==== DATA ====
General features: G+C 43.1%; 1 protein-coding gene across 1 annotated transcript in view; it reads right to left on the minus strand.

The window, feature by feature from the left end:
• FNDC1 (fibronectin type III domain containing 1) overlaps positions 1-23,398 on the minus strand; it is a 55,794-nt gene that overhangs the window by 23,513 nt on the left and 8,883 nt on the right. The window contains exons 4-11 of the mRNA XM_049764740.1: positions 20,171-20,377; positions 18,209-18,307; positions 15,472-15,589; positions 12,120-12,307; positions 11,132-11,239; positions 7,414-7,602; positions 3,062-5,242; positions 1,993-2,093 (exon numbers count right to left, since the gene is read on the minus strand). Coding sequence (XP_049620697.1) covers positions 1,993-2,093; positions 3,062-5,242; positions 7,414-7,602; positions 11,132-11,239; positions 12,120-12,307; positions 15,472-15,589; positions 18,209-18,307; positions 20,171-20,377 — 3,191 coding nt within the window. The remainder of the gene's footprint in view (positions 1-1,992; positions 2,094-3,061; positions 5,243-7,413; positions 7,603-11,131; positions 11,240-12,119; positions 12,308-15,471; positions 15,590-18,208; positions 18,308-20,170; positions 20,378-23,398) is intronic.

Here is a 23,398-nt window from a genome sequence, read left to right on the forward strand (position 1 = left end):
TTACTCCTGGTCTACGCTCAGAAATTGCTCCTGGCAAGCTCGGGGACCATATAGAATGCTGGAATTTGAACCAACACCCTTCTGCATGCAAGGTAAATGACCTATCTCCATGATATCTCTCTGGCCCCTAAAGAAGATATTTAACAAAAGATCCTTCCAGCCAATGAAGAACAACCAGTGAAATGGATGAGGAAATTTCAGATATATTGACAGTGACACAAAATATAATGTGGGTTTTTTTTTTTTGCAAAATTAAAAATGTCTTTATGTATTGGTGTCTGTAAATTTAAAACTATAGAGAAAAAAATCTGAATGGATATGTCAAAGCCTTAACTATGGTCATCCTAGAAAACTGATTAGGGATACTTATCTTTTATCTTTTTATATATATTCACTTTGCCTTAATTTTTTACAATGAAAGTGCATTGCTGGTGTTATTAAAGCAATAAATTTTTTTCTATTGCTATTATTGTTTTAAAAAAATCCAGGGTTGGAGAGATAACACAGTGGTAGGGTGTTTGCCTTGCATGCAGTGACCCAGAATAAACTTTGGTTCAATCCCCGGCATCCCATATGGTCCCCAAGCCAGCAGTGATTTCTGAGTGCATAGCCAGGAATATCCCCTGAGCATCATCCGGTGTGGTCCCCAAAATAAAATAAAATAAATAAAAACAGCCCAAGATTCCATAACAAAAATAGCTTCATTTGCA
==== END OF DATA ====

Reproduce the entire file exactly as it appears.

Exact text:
General features: G+C 43.1%; 1 protein-coding gene across 1 annotated transcript in view; it reads right to left on the minus strand.

The window, feature by feature from the left end:
• FNDC1 (fibronectin type III domain containing 1) overlaps positions 1-23,398 on the minus strand; it is a 55,794-nt gene that overhangs the window by 23,513 nt on the left and 8,883 nt on the right. The window contains exons 4-11 of the mRNA XM_049764740.1: positions 20,171-20,377; positions 18,209-18,307; positions 15,472-15,589; positions 12,120-12,307; positions 11,132-11,239; positions 7,414-7,602; positions 3,062-5,242; positions 1,993-2,093 (exon numbers count right to left, since the gene is read on the minus strand). Coding sequence (XP_049620697.1) covers positions 1,993-2,093; positions 3,062-5,242; positions 7,414-7,602; positions 11,132-11,239; positions 12,120-12,307; positions 15,472-15,589; positions 18,209-18,307; positions 20,171-20,377 — 3,191 coding nt within the window. The remainder of the gene's footprint in view (positions 1-1,992; positions 2,094-3,061; positions 5,243-7,413; positions 7,603-11,131; positions 11,240-12,119; positions 12,308-15,471; positions 15,590-18,208; positions 18,308-20,170; positions 20,378-23,398) is intronic.

Here is a 23,398-nt window from a genome sequence, read left to right on the forward strand (position 1 = left end):
TTACTCCTGGTCTACGCTCAGAAATTGCTCCTGGCAAGCTCGGGGACCATATAGAATGCTGGAATTTGAACCAACACCCTTCTGCATGCAAGGTAAATGACCTATCTCCATGATATCTCTCTGGCCCCTAAAGAAGATATTTAACAAAAGATCCTTCCAGCCAATGAAGAACAACCAGTGAAATGGATGAGGAAATTTCAGATATATTGACAGTGACACAAAATATAATGTGGGTTTTTTTTTTTTGCAAAATTAAAAATGTCTTTATGTATTGGTGTCTGTAAATTTAAAACTATAGAGAAAAAAATCTGAATGGATATGTCAAAGCCTTAACTATGGTCATCCTAGAAAACTGATTAGGGATACTTATCTTTTATCTTTTTATATATATTCACTTTGCCTTAATTTTTTACAATGAAAGTGCATTGCTGGTGTTATTAAAGCAATAAATTTTTTTCTATTGCTATTATTGTTTTAAAAAAATCCAGGGTTGGAGAGATAACACAGTGGTAGGGTGTTTGCCTTGCATGCAGTGACCCAGAATAAACTTTGGTTCAATCCCCGGCATCCCATATGGTCCCCAAGCCAGCAGTGATTTCTGAGTGCATAGCCAGGAATATCCCCTGAGCATCATCCGGTGTGGTCCCCAAAATAAAATAAAATAAATAAAAACAGCCCAAGATTCCATAACAAAAATAGCTTCATTTGCA